ANDERSON, SC (WSPA) – They may be standing next to us at the Bi-Lo, or even driving beside us on Interstate 85, but you’d never know that some of the bravest, most courageous heroes in the world — going on about their lives in such an ordinary way — live right here in the Upstate.
One reason is because these veterans have gone on with their lives, had families and started working.
But the other reason is because they rarely talk about the things they’ve done to defend each other and protect this country.
We sat down with 60 or so men and women — sitting in plastic chairs around folding tables — sharing coffee and donuts at an Elks Lodge in Anderson.
Some of the veterans present include U.S. Army, Marine Corps and Air Force veterans who all served in Vietnam.
“My name is Jessee Taylor,” one veteran said. “I served with the 82nd Airborne, 101st in Vietnam.”
Taylor has more decorations that the Biltmore at Christmas.
A Silver Star, two Bronze Stars with a “V” for valor in combat, two Army commendations — both with a “V” — all of them earned by his bravery in Vietnam.
Taylor is at the Elks Lodge every week, along with other retired officers, pilots and grunts.
“I’m Tom Miller. I was drafted into the Army, 1968. I served for two years.”
Miller wasn’t just in the Army, he fought at Hamburger Hill, which was a bloody, but terribly short-lived American victory against the North Vietnamese Army.
Another veteran, Nathan Carruthers, served in the Pacific in World War II for 17 months. He never set foot on dry land.
Every veteran at that Elks Lodge has a story — all having done incredible things and all still doing great things in that room.
When the VA canceled his PTSD support group, Taylor took things into his own hands.
Taylor took the sign-in sheet with everyone’s name and phone number and made a copy.
“That evening, I went home and started calling and I made contact with 14 guys that evening,” Taylor said.
Those phone calls soon became the foundation of Vets Helping Vets Anderson.
What started as 14 heroes meeting at a library, became nearly a 100 veterans meeting at the Elks Lodge.
The group, consisting of mostly combat veterans, bound together in an unbreakable bond of love for one another.
We asked Miller, “Where would you be right now if this place didn’t exist?”
“Probably in my bedroom,” he told us. “Just locked up. It got to the point where that happened.”
When Miller got back from Vietnam, he couldn’t talk about his experience.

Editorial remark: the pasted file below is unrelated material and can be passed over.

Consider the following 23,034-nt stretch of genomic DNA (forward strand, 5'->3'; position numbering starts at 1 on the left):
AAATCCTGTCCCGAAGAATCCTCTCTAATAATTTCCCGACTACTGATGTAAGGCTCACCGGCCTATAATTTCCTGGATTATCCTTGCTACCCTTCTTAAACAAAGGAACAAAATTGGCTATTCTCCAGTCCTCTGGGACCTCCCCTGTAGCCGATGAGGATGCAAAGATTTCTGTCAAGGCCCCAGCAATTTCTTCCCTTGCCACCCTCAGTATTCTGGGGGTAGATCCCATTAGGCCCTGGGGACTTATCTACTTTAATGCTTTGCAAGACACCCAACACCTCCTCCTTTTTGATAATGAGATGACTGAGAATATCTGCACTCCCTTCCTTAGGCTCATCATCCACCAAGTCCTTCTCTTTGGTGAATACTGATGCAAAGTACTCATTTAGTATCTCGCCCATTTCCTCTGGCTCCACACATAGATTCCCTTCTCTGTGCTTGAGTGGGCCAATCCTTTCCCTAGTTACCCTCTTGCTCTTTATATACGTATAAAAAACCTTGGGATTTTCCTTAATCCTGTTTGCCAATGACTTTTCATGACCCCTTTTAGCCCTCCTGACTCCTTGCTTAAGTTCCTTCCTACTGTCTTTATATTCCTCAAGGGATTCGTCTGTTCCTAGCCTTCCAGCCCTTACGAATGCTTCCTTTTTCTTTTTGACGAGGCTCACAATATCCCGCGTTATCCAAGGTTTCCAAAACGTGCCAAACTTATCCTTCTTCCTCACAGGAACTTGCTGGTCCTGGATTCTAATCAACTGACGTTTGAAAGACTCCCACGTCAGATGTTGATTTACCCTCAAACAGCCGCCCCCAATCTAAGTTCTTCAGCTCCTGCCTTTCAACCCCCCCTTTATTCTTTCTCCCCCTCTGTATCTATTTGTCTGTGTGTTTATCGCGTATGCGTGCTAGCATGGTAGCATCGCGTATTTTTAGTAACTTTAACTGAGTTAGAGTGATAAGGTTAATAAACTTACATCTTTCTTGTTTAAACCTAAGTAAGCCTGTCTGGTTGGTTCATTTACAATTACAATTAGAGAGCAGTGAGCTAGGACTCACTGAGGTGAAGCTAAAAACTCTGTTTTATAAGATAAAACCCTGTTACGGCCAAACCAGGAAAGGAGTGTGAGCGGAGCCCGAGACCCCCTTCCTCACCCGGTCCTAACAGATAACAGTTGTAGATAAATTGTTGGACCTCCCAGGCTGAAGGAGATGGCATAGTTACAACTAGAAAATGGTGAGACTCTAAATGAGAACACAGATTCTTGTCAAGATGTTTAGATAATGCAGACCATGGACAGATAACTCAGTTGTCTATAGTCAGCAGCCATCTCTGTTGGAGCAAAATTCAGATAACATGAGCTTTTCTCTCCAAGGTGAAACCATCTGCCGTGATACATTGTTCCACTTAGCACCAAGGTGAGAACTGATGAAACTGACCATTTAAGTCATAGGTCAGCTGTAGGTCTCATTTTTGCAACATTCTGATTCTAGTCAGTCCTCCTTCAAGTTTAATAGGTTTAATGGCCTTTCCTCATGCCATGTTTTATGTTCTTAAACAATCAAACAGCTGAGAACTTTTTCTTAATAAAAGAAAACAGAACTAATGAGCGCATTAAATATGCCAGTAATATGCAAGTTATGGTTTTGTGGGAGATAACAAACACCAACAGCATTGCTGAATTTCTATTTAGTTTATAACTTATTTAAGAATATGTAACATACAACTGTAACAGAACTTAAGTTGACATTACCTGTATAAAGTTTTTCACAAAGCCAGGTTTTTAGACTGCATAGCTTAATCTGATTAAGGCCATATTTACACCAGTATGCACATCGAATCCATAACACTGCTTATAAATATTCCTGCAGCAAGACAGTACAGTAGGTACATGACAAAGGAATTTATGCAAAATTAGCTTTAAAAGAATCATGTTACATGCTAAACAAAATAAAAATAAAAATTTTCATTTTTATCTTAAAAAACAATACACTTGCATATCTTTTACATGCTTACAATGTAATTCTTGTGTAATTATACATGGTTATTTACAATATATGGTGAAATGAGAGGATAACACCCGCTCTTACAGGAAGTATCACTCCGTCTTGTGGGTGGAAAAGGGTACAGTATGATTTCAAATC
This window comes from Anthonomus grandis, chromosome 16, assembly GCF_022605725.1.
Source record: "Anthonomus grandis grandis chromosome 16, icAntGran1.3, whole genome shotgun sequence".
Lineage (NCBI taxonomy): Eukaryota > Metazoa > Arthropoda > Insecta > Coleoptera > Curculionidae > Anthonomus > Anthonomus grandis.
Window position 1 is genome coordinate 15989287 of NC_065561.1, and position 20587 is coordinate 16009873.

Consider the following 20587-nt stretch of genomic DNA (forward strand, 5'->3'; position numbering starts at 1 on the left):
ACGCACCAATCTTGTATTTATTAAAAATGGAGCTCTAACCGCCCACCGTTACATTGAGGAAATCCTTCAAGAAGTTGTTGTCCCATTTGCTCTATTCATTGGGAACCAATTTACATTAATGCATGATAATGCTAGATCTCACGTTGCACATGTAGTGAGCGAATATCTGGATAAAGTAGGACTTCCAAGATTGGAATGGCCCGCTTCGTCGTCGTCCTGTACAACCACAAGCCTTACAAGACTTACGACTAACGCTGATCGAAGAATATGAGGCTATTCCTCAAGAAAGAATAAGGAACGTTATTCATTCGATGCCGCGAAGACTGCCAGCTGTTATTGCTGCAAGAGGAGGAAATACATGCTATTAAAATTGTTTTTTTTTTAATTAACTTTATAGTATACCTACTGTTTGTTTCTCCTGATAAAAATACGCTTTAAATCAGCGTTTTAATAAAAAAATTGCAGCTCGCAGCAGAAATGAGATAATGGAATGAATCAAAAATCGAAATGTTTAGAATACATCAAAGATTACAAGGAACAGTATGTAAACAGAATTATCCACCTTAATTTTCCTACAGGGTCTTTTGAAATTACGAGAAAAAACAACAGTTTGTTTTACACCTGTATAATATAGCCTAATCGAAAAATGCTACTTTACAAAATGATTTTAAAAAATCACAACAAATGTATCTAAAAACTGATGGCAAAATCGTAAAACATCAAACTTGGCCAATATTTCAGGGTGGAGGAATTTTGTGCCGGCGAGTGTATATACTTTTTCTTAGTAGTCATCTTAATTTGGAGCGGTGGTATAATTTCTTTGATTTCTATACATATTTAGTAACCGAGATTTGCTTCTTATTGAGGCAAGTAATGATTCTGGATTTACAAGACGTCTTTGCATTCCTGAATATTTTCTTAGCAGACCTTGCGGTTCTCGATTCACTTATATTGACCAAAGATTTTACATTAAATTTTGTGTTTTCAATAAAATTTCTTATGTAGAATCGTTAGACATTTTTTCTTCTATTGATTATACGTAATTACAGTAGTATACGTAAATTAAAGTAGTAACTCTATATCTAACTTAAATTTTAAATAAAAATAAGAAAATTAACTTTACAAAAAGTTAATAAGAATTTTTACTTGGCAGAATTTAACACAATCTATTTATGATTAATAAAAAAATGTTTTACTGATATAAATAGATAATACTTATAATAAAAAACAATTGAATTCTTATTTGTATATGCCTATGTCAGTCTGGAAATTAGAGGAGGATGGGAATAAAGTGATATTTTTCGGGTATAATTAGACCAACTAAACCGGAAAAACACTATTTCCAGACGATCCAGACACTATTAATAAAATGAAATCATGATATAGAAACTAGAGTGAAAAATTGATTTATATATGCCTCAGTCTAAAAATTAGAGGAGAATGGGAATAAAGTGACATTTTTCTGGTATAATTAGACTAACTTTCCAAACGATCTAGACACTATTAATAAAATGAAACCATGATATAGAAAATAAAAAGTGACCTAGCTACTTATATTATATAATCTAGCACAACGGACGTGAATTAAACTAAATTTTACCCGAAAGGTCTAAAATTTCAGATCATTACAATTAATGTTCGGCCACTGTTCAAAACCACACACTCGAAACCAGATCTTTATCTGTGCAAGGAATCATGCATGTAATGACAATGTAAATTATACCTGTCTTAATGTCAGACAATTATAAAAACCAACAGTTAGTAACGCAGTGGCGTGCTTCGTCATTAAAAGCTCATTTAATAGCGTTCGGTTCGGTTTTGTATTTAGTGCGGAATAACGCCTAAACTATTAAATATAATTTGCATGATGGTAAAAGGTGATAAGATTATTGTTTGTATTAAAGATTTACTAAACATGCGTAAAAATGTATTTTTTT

After awhile, Miller couldn’t talk at all.
He became a shut in and then a hospital patient on medication and shock therapy.
Only being at those meetings helped bring Miller back.
“Everybody here has got that common bond,” Taylor said. “Regardless of what they did on the outside, when they come in here they’re a veteran.”
That understanding is what makes Vets Helping Vets so special.
They’ve already proven how tough they are, so there’s no tough talk.
In fact, rarely do you meet a group of men so eager to talk about love.
“We love each other, and that’s one thing I do push is love,” one veteran said. “You can go a long way with love.”
Another veteran thanked the group for their support following the loss of his wife.
“I just lost my wife about three weeks ago, and I want to tell you how much I appreciate all the guys who called and talked to me. And I love every one of you, and thank you.”
When Billy Konrad needed a liver transplant, the same men and woman who stood with him in service never left his side.
“I’d wake up and there were these guys standing there, all from this group,” Konrad said.
The group raised money for his bills and cut his lawn back at home.
“This group has given me a reason to exist, to live,” Taylor said.
Outside of the Elks Lodge, these same people go back to their regular Upstate lives.
But the room will draw them back — back to the heroes they once were, doing the things that made them great.
“Just being here is the best dose of medicine I’ve had in several weeks…good to see y’all. Good to be back. I love you men.”
The group meets every Wednesday at 10 a.m. at the Elks Lodge in Anderson.